In this prospective, nested, case-control study from a large-scale, multiethnic cohort of postmenopausal women, we confirm that both HOMA-IR and HOMA-B derived from basal levels of fasting insulin and glucose were consistently associated with diabetes risk. These associations were independent of BMI and waist-to-hip ratio as well as other conventional diabetes risk factors. No statistically significant multiplicative interactions by ethnicity were noted. When evaluated jointly, the associations of HOMA-IR and HOMA-B with diabetes risk tended to be independent and additive, with the highest RR of diabetes associated with high HOMA-IR and low HOMA-B.
The HOMA model is the most widely used surrogate measure for assessing insulin resistance and β-cell function in clinical and epidemiologic studies (2
). The HOMA model was initially proposed by Matthews et al. (1
) in 1985 and was considered a structural model of the underlying physiological basis for the feedback loop between the liver and the β-cell in fasting (2
). The simplified formulae were derived from a mathematical assessment of the balance between hepatic glucose output and insulin secretion from basal levels of both glucose and insulin (1
). The validity of HOMA-IR has been evaluated by comparison with the physiologic measures of insulin sensitivity by some “gold standard” methods in individuals with normal glucose tolerance (NGT), those with IGT, and diabetic patients. HOMA-IR has been shown to correlate well with insulin resistance index derived from the euglycemic clamp (NGT individuals: r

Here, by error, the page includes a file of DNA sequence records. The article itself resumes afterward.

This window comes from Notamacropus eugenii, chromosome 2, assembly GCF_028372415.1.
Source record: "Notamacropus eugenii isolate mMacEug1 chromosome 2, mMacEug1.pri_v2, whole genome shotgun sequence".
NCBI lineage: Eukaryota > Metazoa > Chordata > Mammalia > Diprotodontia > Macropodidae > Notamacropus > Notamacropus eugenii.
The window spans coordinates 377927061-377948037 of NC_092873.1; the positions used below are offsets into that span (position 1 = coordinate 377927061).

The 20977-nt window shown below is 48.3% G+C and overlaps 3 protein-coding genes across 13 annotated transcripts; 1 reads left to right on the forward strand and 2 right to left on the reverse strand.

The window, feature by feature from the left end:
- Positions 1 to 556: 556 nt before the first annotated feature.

= 0.40–0.58 [12,13]; diabetic patients: r
= 0.57–0.73 [12,14,15]; and combined diabetic and nondiabetic individuals: r
= 0.56–0.82 [12,16]) and from directly measured insulin sensitivity, estimated using the minimal model from the frequently sampled intravenous glucose tolerance test (NGT individuals: r
= −0.49 to −0.70 [7,17–19]; IGT individuals: r
= −0.83 ; and nonobese diabetic patients: r
= 0.50 ). Overall, there were good correlations between HOMA-IR and insulin resistance assessed from those well-validated methods. In contrast, it remains controversial whether HOMA-B is an accurate reflection of pancreatic β-cell function. In both nondiabetic and diabetic individuals, HOMA-B has been shown to correlate moderately well with those sophisticated measures of insulin secretion using the hyperglycemic clamps (r
= 0.62–0.69) (1
), continuous infusion glucose model assessment (r
= 0.87) (1
), the acute insulin response (AIR) estimated from the intravenous glucose tolerance test (r
= 0.65) (21
), and the ratio of change in insulin to change in glucose over the first 30 min of an oral glucose tolerance test (r
= 0.38 in nondiabetic participants, r
= 0.64 in diabetic patients, and r
= 0.44 for the overall population) (4
The ability of the HOMA model to predict the development of type 2 diabetes has been evaluated in both cross-sectional and cohort studies. Previous cross-sectional studies have shown the relationships between HOMA-IR and HOMA-B and the prevalence of IGT and type 2 diabetes in Japanese (3
), Mexican-American (4
), and non-Hispanic white subjects (4